Cryptococcus neoformans Yop1, an endoplasmic reticulum curvature-stabilizing protein, participates with Sey1 in influencing fluconazole-induced disomy formation
ABSTRACT Cryptococcus neoformans, an opportunistic fungal pathogen, manifests an intrinsic adaptive mechanism of resistance toward fluconazole (FLC) termed heteroresistance. Heteroresistance is characterized by the emergence of minor resistant subpopulations at levels of FLC that are higher than the strain's minimum inhibitory concentration. The heteroresistant clones that tolerate high concentrations of FLC often contain disomic chromosome 4 (Chr4). SEY1 , GLO3 , and GCS2 on Chr4 are responsible for endoplasmic reticulum (ER) integrity and important for Chr4 disomy formation under FLC stress. We sought an evidence of a direct relationship between ER morphology and Chr4 disomy formation. Deletion of the YOP1 gene on Chr7, which encodes an ER curvature-stabilizing protein that interacts with Sey1 , perturbed ER morphology without affecting FLC susceptibility or the frequency of FLC-induced disomies. However, deletion of both YOP1 and SEY1 , not only perturbed ER morphology more severely than in sey1∆ or yop1∆ strains, but also abrogated the FLC-induced disomy. Although the heteroresistance phenotype was retained in the sey1∆yop1∆ strains, tolerance to FLC appeared to have resulted not from chromosome duplication but from gene amplification restricted to the region surrounding ERG11 on Chr1. These data support the importance of ER integrity in C. neoformans for the formation of disomy under FLC stress.
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ABSTRACT: Human fungal pathogens can exist in a variety of ploidy states, including euploid and aneuploid forms. Ploidy change has a major impact on phenotypic properties, including the regulation of interactions with the human host. In addition, the rapid emergence of drug-resistant isolates is often associated with the formation of specific supernumerary chromosomes. Pathogens such as Candida albicans and Cryptococcus neoformans appear particularly well adapted for propagation in multiple ploidy states with novel pathways driving ploidy variation. In both species, heterozygous cells also readily undergo loss of heterozygosity (LOH), leading to additional phenotypic changes such as altered drug resistance. Here, we examine the sexual and parasexual cycles that drive ploidy variation in human fungal pathogens and discuss ploidy and LOH events with respect to their far-reaching roles in fungal adaptation and pathogenesis.Cold Spring Harbor Perspectives in Medicine 07/2014; 4(10). DOI:10.1101/cshperspect.a019604 · 7.56 Impact Factor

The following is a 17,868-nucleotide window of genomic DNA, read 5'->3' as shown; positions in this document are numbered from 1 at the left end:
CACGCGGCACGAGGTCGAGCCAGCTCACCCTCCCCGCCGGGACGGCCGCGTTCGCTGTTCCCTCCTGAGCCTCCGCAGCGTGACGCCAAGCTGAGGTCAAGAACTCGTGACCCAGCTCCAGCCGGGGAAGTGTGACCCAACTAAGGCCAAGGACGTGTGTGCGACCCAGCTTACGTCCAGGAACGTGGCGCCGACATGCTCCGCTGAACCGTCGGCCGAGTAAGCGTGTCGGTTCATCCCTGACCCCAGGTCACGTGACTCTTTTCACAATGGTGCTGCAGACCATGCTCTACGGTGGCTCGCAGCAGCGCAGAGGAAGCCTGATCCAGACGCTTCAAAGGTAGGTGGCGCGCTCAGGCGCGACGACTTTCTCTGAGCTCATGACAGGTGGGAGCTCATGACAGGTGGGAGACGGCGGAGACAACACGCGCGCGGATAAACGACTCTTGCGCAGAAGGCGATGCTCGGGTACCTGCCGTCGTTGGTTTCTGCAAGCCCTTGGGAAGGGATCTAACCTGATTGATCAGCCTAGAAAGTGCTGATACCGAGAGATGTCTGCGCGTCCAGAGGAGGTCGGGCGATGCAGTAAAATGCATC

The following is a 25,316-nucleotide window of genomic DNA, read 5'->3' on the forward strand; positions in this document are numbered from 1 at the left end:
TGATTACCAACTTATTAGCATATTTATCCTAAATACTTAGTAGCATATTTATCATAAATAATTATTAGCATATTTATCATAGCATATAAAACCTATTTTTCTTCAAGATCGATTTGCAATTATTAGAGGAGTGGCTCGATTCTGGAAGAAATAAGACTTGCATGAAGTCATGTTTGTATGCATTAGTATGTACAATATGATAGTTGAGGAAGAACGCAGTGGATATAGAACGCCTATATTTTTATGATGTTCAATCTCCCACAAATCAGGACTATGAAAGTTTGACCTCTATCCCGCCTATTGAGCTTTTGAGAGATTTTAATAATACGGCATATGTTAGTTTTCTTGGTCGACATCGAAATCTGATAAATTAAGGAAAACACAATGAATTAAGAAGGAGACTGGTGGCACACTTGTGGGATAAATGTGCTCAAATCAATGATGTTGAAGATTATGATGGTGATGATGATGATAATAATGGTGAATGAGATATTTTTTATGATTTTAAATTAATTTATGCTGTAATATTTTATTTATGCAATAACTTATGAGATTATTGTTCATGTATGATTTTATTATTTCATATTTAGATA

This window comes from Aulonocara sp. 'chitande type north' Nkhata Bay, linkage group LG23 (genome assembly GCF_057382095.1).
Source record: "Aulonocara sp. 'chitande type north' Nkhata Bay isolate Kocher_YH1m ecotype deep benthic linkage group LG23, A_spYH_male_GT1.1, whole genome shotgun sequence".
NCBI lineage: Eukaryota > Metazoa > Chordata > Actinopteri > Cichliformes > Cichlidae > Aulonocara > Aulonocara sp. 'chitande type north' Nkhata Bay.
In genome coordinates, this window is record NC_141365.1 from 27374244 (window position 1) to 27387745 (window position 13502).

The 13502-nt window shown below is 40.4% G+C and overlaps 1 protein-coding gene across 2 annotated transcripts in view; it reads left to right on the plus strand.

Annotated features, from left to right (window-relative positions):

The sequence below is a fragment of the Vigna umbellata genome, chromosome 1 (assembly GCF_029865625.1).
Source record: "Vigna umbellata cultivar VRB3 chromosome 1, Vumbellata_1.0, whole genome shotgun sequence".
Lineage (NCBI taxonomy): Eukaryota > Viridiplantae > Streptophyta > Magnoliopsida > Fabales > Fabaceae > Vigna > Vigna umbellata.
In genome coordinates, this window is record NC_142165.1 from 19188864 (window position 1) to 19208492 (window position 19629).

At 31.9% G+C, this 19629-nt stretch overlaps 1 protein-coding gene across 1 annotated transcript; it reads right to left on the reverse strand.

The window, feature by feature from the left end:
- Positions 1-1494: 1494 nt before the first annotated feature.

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ABSTRACT: Pathogenic fungi encounter many different host environments to which they must adapt rapidly to ensure growth and survival. They also must be able to cope with alterations in established niches during long-term persistence in the host. Many eukaryotic pathogens have evolved a highly plastic genome, and large-chromosomal changes including aneuploidy and loss of heterozygosity (LOH) can arise under various in vitro and in vivo stresses. Both, aneuploidy and LOH, can arise quickly during a single cell cycle, and it is hypothesized that they provide a rapid, albeit imprecise, solution for adaptation to stress until better and more refined solutions can be acquired by the organism. While LOH, with the extreme case of haploidization in C. albicans, can purge the genome from recessive lethal alleles and/or generate recombinant progeny with increased fitness, aneuploidy, in the absence or rarity of meiosis, can serve as a non-Mendelian mechanism to generate genomic variation.Current Fungal Infection Reports 03/2014; 8(2). DOI:10.1007/s12281-014-0181-2
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ABSTRACT: Changes in ploidy have a profound and usually negative influence on cellular viability and proliferation, yet the vast majority of cancers and tumours exhibit an aneuploid karyotype. Whether this genomic plasticity is a cause or consequence of malignant transformation remains uncertain. Systemic fungal pathogens regularly develop aneuploidies in a similar manner during human infection, often far in excess of the natural rate of chromosome nondisjunction. As both processes fundamentally represent cells evolving under selective pressures, this suggests that changes in chromosome number may be a concerted mechanism to adapt to the hostile host environment. Here, we examine the mechanisms by which aneuploidy and polyploidy are generated in the fungal pathogens Candida albicans and Cryptococcus neoformans and investigate whether these represent an adaptive strategy under severe stress through the rapid generation of large-scale mutations. Insights into fungal ploidy changes, strategies for tolerating aneuploidies and proliferation during infection may yield novel targets for both antifungal and anticancer therapies.Seminars in Cell and Developmental Biology 02/2013; DOI:10.1016/j.semcdb.2013.01.008 · 5.97 Impact Factor